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Full Online Book HomeEssaysThe Function Of The Poet And Other Essays - REVIEWS OF CONTEMPORARIES: SNOW-BOUND: A WINTER IDYL
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The Function Of The Poet And Other Essays - REVIEWS OF CONTEMPORARIES: SNOW-BOUND: A WINTER IDYL Post by :robyeke Category :Essays Author :James Russell Lowell Date :April 2012 Read :2635

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The Function Of The Poet And Other Essays - REVIEWS OF CONTEMPORARIES: SNOW-BOUND: A WINTER IDYL

REVIEWS OF CONTEMPORARIES: SNOW-BOUND: A WINTER IDYL

At the close of his poem Mr. Whittier utters a hope that it may recall some pleasant country memories to the overworked slaves of our great cities, and that he may deserve those thanks which are all the more grateful that they are rather divined by the receiver than directly expressed by the giver. The reviewer cannot aspire to all the merit of this confidential privacy and pleasing shyness of gratitude, but he may fairly lay claim to a part of it, inasmuch as, though obliged to speak his thanks publicly, he need not do it to the author's face. We are again indebted to Mr. Whittier, as we have been so often before, for a very real and a very refined pleasure. The little volume before us has all his most characteristic merits. It is true to Nature and in local coloring, pure in sentiment, quietly deep in feeling, and full of those simple touches which show the poetic eye and the trained hand. Here is a New England interior glorified with something of that inward light which is apt to be rather warmer in the poet than the Quaker, but which, blending the qualities of both in Mr. Whittier, produces that kind of spiritual picturesqueness which gives so peculiar a charm to his verse. There is in this poem a warmth of affectionate memory and religious faith as touching as it is uncommon, and which would be altogether delightful if it did not remind us that the poet was growing old. Not that there is any other mark of senescence than the ripened sweetness of a life both publicly and privately well spent. There is fire enough, but it glows more equably and shines on sweeter scenes than in the poet's earlier verse. It is as if a brand from the camp-fire had kindled these logs on the old homestead's hearth, whose flickering benediction touches tremulously those dear heads of long ago that are now transfigured with a holier light. The father, the mother, the uncle, the schoolmaster, the uncanny guest, are all painted in warm and natural colors, with perfect truth of detail and yet with all the tenderness of memory. Of the family group the poet is the last on earth, and there is something deeply touching in the pathetic sincerity of the affection which has outlived them all, looking back to before the parting, and forward to the assured reunion.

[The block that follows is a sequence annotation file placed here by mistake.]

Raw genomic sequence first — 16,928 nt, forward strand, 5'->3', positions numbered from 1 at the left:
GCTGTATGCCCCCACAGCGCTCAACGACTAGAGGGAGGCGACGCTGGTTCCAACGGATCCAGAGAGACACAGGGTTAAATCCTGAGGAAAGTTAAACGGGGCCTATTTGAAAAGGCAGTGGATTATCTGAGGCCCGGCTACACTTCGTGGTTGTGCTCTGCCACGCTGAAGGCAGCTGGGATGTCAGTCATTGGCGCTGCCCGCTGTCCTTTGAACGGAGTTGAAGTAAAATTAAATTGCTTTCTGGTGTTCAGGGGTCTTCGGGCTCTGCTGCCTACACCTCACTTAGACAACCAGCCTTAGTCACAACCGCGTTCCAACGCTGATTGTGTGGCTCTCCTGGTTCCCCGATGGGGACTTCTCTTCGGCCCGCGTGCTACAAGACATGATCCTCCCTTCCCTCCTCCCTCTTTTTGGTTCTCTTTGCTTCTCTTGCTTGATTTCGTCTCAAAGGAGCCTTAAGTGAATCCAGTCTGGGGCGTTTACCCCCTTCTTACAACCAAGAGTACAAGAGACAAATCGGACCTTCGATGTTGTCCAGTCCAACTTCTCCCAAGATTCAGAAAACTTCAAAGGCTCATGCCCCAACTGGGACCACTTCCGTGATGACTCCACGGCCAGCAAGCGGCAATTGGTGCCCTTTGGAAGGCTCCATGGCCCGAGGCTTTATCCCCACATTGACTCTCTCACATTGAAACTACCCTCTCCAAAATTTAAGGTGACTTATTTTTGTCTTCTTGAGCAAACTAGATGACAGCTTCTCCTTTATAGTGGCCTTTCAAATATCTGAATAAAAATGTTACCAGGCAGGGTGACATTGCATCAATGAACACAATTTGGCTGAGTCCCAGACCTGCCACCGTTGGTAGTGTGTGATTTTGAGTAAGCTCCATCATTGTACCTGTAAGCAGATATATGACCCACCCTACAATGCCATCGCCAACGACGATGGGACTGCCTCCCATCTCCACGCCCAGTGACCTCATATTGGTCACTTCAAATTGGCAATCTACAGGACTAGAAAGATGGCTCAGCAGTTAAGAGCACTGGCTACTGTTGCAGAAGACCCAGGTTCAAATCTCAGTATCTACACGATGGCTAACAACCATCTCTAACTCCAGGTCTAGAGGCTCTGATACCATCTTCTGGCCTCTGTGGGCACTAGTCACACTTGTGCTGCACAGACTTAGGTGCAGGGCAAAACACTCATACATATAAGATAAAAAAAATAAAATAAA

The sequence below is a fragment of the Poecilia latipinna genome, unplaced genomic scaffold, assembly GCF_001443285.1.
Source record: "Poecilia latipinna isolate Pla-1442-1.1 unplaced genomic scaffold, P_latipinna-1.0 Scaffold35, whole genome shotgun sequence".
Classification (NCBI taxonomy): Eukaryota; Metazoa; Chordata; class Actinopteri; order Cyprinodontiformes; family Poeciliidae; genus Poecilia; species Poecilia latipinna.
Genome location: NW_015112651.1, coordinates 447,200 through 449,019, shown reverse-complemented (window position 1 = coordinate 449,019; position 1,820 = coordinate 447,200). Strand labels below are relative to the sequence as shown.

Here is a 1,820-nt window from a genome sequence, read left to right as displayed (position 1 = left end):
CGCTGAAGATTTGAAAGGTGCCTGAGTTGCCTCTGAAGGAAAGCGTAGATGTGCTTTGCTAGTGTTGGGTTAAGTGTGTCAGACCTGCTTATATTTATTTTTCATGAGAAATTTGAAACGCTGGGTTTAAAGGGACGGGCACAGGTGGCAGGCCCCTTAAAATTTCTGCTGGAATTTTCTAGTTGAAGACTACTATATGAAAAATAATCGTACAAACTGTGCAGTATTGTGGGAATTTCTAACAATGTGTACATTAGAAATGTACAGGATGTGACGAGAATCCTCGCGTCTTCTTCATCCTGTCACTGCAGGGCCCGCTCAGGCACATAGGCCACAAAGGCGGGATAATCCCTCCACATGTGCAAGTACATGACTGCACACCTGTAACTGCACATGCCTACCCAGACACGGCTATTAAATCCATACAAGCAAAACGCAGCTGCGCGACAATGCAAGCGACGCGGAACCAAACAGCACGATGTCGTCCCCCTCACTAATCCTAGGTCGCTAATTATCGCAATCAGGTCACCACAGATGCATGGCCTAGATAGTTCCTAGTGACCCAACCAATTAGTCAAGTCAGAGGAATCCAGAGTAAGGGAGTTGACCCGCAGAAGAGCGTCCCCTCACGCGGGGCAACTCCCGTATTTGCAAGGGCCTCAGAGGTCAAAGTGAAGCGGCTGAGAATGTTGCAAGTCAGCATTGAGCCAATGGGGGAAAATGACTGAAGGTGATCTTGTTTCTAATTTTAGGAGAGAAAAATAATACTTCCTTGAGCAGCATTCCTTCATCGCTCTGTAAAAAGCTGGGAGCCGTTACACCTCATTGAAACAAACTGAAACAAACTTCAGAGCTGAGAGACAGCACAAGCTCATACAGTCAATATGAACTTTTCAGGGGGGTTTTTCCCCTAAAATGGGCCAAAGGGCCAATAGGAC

But aside from its poetic and personal interest, and the pleasure it must give to every one who loves pictures from the life, "Snow-Bound" has something of historical interest. It describes scenes and manners which the rapid changes of our national habits will soon have made as remote from us as if they were foreign or ancient. Already, alas! even in farmhouses, backlog and forestick are obsolescent words, and close-mouthed stoves chill the spirit while they bake the flesh with their grim and undemonstrative hospitality. Already are the railroads displacing the companionable cheer of crackling walnut with the dogged self-complacency and sullen virtue of anthracite. Even where wood survives, he is too often shut in the dreary madhouse cell of an airtight, round which one can no more fancy a social mug of flip circling than round a coffin. Let us be thankful that we can sit in Mr. Whittier's chimney-corner and believe that the blaze he has kindled for us shall still warm and cheer, when a wood fire is as faint a tradition in New as in Old England.

We have before had occasion to protest against Mr. Whittier's carelessness in accents and rhymes, as in pronouncing "ly'ceum," and joining in unhallowed matrimony such sounds as _awn and _orn_, _ents and _ence_. We would not have the Muse emulate the unidiomatic preciseness of a normal school-mistress, but we cannot help thinking that, if Mr. Whittier writes thus on principle, as we begin to suspect, he errs in forgetting that thought so refined as his can be fitly matched only with an equal refinement of expression, and loses something of its charm when cheated of it. We hope he will, at least, never mount Pega'sus, or water him in Heli'con, and that he will leave Mu'seum to the more vulgar sphere and obtuser sensibilities of Barnum. Where Nature has sent genius, she has a right to expect that it shall be treated with a certain elegance of hospitality.

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